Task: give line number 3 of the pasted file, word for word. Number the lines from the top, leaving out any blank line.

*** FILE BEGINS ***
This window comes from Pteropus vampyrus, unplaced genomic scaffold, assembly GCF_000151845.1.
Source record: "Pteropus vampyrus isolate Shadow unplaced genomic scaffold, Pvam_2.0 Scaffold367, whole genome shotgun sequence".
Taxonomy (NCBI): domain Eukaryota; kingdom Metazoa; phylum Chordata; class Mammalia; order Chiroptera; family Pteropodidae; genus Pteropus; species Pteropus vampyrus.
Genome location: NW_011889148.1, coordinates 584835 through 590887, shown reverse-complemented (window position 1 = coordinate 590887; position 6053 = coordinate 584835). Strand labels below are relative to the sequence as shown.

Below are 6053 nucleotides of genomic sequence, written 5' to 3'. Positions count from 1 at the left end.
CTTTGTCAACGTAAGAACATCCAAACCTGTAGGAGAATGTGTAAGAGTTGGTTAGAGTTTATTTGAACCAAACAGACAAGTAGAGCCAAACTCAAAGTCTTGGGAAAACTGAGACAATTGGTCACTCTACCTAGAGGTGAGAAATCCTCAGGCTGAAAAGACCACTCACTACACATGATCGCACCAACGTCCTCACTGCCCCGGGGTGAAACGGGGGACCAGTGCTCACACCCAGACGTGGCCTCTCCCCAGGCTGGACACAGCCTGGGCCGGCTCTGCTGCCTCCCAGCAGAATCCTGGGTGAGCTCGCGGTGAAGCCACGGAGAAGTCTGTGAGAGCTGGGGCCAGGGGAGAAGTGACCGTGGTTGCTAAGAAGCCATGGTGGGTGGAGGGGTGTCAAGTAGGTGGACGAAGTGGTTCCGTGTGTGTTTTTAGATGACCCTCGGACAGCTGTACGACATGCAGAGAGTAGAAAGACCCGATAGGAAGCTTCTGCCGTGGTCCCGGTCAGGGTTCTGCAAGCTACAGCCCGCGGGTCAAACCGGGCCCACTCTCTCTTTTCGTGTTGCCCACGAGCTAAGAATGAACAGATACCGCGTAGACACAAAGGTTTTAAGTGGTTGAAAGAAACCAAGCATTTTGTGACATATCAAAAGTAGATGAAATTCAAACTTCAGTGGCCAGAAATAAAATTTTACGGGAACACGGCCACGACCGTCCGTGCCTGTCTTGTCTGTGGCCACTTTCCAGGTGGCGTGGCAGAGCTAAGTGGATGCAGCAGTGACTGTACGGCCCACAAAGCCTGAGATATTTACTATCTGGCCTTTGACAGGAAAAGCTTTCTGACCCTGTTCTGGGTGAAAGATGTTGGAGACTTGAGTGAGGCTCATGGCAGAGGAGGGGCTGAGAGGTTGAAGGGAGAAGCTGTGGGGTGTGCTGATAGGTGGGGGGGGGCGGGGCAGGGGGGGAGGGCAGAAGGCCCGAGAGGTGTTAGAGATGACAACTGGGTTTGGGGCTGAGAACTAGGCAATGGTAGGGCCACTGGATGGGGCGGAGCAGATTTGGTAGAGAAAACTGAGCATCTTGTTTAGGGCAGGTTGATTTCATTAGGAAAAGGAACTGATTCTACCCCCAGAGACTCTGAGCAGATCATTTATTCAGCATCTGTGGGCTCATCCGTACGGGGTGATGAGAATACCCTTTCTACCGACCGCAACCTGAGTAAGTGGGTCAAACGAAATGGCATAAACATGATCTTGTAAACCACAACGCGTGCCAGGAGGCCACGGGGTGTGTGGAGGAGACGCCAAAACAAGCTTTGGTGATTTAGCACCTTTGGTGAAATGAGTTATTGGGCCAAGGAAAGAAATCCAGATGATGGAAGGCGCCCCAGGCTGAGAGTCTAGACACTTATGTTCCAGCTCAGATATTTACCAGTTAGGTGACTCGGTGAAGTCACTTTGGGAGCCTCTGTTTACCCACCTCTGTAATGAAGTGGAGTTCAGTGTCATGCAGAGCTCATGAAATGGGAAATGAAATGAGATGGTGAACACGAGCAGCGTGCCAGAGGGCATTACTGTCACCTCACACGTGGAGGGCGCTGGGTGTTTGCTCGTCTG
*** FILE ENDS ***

Taxonomy (NCBI): domain Eukaryota; kingdom Metazoa; phylum Chordata; class Mammalia; order Chiroptera; family Pteropodidae; genus Pteropus; species Pteropus vampyrus.